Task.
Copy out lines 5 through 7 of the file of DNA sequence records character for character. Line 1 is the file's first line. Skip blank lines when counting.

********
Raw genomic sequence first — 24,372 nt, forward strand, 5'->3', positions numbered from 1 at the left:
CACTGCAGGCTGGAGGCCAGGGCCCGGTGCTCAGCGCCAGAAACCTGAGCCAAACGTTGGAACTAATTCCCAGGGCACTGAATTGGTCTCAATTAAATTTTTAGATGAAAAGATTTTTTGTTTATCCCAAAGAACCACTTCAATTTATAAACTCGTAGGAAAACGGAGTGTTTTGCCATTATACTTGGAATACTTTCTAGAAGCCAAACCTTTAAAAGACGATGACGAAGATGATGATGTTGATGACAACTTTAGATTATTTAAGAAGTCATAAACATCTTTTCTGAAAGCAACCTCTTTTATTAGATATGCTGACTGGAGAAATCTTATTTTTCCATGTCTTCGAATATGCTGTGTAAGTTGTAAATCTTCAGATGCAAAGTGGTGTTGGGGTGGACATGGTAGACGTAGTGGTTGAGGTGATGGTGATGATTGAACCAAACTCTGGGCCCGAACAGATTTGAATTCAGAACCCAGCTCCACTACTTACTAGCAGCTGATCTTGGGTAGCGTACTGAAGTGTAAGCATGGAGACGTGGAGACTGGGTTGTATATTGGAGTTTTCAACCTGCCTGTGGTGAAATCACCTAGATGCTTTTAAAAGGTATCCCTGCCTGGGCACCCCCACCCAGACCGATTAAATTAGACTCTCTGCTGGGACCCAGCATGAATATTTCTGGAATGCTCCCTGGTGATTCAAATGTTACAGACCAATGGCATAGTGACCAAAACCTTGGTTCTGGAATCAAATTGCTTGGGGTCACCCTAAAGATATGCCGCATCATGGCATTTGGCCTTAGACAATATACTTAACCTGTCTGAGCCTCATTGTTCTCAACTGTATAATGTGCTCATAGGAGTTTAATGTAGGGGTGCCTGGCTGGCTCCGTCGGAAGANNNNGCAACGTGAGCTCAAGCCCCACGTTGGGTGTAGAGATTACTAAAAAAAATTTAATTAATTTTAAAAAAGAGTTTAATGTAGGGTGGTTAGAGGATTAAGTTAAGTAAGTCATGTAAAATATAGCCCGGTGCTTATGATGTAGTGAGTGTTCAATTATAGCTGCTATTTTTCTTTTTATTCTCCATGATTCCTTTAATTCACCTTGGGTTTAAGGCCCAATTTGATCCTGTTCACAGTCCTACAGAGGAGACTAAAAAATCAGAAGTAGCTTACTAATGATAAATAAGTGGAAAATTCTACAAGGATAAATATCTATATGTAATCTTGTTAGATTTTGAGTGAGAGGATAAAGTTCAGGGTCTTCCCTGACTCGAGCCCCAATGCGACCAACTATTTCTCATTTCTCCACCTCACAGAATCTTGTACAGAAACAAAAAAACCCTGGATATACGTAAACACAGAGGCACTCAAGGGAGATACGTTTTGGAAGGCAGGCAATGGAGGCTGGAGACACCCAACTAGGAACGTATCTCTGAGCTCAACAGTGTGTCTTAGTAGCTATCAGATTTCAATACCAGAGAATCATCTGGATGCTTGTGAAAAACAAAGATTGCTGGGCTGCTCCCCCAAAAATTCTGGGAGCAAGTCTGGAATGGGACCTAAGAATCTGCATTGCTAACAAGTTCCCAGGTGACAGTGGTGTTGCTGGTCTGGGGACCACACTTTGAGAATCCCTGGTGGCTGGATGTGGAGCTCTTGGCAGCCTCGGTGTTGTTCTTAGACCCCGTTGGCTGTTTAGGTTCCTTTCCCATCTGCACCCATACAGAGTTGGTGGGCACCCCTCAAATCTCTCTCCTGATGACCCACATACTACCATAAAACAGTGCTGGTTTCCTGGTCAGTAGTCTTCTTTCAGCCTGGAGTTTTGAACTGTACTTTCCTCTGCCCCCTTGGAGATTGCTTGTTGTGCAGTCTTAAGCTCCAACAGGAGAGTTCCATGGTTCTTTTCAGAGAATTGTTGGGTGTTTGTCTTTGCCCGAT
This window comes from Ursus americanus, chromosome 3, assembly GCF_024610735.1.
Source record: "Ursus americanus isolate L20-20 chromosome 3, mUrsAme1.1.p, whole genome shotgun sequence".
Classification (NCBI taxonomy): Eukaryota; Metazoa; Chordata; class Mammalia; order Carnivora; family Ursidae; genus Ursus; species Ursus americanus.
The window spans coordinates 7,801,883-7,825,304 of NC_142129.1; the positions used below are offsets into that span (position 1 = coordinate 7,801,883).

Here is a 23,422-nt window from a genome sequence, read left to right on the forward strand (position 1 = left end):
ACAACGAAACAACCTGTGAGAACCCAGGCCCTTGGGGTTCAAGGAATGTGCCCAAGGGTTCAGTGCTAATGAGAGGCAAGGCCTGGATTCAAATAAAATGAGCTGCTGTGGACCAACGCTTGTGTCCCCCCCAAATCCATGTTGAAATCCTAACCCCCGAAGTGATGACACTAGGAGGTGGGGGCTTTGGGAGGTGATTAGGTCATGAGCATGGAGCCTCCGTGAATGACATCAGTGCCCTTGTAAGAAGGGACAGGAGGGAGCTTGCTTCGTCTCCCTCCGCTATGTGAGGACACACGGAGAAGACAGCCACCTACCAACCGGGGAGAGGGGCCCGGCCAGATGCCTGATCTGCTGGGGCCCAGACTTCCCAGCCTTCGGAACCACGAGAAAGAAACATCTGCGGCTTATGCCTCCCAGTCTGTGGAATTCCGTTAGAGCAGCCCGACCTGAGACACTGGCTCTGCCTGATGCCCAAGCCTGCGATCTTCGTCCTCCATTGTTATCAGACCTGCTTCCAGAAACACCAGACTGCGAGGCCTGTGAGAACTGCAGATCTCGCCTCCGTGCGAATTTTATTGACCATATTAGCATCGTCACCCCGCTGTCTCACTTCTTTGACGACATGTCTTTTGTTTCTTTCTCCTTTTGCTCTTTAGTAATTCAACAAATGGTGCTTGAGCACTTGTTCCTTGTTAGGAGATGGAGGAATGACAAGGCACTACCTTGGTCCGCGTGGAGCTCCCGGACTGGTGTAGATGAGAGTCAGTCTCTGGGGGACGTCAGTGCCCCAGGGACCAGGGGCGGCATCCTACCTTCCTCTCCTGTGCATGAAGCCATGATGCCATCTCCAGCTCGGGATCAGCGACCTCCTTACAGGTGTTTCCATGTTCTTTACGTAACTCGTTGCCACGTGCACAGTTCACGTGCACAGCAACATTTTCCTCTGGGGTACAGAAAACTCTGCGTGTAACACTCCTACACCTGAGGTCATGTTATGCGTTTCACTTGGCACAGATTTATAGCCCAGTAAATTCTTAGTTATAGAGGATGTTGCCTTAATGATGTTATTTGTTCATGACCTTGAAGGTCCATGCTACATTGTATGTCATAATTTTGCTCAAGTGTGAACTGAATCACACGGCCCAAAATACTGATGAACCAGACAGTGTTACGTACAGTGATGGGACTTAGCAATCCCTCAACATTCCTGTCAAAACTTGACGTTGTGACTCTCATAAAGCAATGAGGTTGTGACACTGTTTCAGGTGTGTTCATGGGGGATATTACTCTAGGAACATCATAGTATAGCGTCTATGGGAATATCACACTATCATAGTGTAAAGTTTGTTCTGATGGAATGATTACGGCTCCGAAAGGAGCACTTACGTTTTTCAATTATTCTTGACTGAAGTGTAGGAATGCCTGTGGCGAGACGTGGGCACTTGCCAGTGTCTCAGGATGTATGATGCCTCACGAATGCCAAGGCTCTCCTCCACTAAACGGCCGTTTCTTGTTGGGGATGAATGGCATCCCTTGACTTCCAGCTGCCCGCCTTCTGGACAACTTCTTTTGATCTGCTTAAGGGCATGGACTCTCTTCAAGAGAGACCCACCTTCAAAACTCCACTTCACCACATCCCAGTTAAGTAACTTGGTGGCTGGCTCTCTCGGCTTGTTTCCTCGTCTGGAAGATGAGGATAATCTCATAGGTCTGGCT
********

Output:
Classification (NCBI taxonomy): Eukaryota; Metazoa; Chordata; class Mammalia; order Carnivora; family Ursidae; genus Ursus; species Ursus americanus.
The window spans coordinates 7,801,883-7,825,304 of NC_142129.1; the positions used below are offsets into that span (position 1 = coordinate 7,801,883).

Here is a 23,422-nt window from a genome sequence, read left to right on the forward strand (position 1 = left end):